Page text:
Whether you rent or own your home, you are likely aware of the fact that you need working smoke detectors in the major rooms of your house or apartment, including all the bedrooms. These devices help protect you from accidental death or injury in the event of a fire.
You may not be as aware of the importance of carbon monoxide (CO) testing units. CO detectors look for elevated levels of carbon monoxide, which is an odorless, colorless gas. Symptoms of CO exposure include vomiting, headache, dizziness, coma, confusion and chest pain. People often pass out and then die.
Without detection, you may not notice CO seeping into your home. The effects of carbon monoxide poisoning are far from invisible. In fact, people can die or end up hospitalized as the result of prolonged exposure to high levels of carbon monoxide. Working detection units are important for your safety and the safety of your family members.
Furnaces, hot water heaters are sources of risk
Carbon monoxide is one of the many gaseous byproducts of combustion. Any device that burns fuel can produce carbon monoxide in dangerous quantities. Some of the biggest CO producers in your home, including furnaces and hot water heaters, work overtime during the winter.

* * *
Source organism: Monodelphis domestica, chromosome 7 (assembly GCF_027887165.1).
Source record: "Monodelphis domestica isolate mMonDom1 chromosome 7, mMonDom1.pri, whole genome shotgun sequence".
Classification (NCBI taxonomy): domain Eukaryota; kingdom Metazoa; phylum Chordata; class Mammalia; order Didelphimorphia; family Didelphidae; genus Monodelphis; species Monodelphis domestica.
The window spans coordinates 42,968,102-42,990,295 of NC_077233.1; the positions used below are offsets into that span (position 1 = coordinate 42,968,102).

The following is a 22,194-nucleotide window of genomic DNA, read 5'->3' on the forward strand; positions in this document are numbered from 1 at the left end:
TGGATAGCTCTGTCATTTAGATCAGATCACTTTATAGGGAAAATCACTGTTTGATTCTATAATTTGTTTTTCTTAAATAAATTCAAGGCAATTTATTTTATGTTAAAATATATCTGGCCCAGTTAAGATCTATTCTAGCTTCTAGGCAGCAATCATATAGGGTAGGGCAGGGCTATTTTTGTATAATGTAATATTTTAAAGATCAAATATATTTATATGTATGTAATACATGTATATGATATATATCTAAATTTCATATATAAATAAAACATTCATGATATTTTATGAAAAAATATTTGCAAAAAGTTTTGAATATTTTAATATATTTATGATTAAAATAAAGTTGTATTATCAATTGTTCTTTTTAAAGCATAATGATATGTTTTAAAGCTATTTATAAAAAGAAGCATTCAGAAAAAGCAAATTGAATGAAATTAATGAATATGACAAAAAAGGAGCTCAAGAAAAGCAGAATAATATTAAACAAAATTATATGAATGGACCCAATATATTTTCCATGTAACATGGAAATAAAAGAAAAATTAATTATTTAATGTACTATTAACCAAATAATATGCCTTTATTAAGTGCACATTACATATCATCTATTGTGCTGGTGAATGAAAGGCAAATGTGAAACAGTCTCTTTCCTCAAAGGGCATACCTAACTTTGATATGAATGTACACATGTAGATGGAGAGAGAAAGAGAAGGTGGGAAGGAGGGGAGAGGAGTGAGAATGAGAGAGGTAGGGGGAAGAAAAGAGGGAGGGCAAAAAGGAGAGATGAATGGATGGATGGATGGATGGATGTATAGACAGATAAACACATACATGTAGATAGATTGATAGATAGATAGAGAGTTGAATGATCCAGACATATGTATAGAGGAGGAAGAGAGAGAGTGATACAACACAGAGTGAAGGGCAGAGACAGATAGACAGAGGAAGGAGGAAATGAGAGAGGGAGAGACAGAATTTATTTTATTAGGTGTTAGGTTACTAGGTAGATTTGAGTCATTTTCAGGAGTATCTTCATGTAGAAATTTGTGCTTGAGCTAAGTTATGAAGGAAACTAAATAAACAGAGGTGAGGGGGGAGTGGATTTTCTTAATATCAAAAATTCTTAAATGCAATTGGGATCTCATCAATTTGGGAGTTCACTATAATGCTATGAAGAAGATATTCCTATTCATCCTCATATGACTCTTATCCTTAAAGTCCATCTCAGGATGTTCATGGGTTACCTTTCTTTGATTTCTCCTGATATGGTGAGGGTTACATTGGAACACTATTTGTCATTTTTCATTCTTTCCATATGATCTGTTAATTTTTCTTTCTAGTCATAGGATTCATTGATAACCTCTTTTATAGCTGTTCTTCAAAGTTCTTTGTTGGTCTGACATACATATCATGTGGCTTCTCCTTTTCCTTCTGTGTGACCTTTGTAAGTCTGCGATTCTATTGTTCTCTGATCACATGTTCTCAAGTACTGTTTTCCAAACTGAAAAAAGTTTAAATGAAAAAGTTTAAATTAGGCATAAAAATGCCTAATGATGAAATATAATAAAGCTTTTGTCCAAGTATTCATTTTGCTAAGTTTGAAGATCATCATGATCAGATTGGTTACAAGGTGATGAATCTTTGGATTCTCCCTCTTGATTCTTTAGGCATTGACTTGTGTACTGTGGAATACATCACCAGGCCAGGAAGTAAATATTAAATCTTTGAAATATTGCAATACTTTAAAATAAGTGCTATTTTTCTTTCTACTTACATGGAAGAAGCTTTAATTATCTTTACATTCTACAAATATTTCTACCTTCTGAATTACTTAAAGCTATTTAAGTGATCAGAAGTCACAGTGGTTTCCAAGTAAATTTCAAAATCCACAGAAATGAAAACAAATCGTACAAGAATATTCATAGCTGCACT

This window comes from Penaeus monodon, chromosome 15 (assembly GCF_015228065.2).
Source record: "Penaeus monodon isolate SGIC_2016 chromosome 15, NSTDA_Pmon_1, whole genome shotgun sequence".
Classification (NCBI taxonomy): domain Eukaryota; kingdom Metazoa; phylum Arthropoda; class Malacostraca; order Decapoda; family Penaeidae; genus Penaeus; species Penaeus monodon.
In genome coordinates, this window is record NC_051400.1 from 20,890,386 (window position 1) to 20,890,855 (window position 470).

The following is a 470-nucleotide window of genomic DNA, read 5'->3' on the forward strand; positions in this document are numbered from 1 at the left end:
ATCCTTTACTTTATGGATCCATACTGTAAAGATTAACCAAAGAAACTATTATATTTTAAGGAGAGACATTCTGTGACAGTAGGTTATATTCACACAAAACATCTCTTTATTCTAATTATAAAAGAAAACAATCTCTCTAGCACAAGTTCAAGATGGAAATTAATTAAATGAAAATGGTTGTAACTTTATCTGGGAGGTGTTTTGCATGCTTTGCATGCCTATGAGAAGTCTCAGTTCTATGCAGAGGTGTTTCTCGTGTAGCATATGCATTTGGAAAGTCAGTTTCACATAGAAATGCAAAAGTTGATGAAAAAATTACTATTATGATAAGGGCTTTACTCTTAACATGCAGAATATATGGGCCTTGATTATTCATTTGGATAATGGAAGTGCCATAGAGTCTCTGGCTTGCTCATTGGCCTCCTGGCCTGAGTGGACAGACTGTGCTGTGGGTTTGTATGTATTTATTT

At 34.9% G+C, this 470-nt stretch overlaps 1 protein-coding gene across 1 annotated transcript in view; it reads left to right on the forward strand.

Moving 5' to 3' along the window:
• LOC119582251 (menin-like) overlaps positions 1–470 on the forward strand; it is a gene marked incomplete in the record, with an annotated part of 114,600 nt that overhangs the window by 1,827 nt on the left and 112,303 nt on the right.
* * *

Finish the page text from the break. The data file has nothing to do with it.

Your gas-burning fireplace, gas range, gas grill and even a vehicle in a closed garage can all also be sources of dangerous levels of carbon monoxide. Proper ventilation is critical for carbon monoxide disbursement. Snow from outdoors or even dryer lint can cover vents and create a buildup of dangerous levels of carbon monoxide in your home. Breaks in ventilation tubing can also cause similar issues.
Carbon monoxide poisoning can affect anyone
Even the healthiest adult is vulnerable to carbon monoxide poisoning, although people who are medically vulnerable, older adults and infants may be particularly susceptible to the ravages of carbon monoxide poisoning. Recovery from carbon monoxide poisoning can take quite some time. It may require intensive medical care and hospitalization.
Treatment may be expensive, and there can also be lost wages for your family to consider if adults in your family become ill as a result of carbon monoxide poisoning. It may be necessary to explore options for compensation related to your CO exposure.
For tenants, carbon monoxide poisoning may be the result of inadequate maintenance on the part of your landlord. For those who own their own homes, it may be that the person who inspected your furnace missed a critical issue during the most recent inspection. If you believe that someone else may have partial liability for the injuries you suffered as the result of a carbon monoxide poisoning incident, you should carefully review your legal rights and options.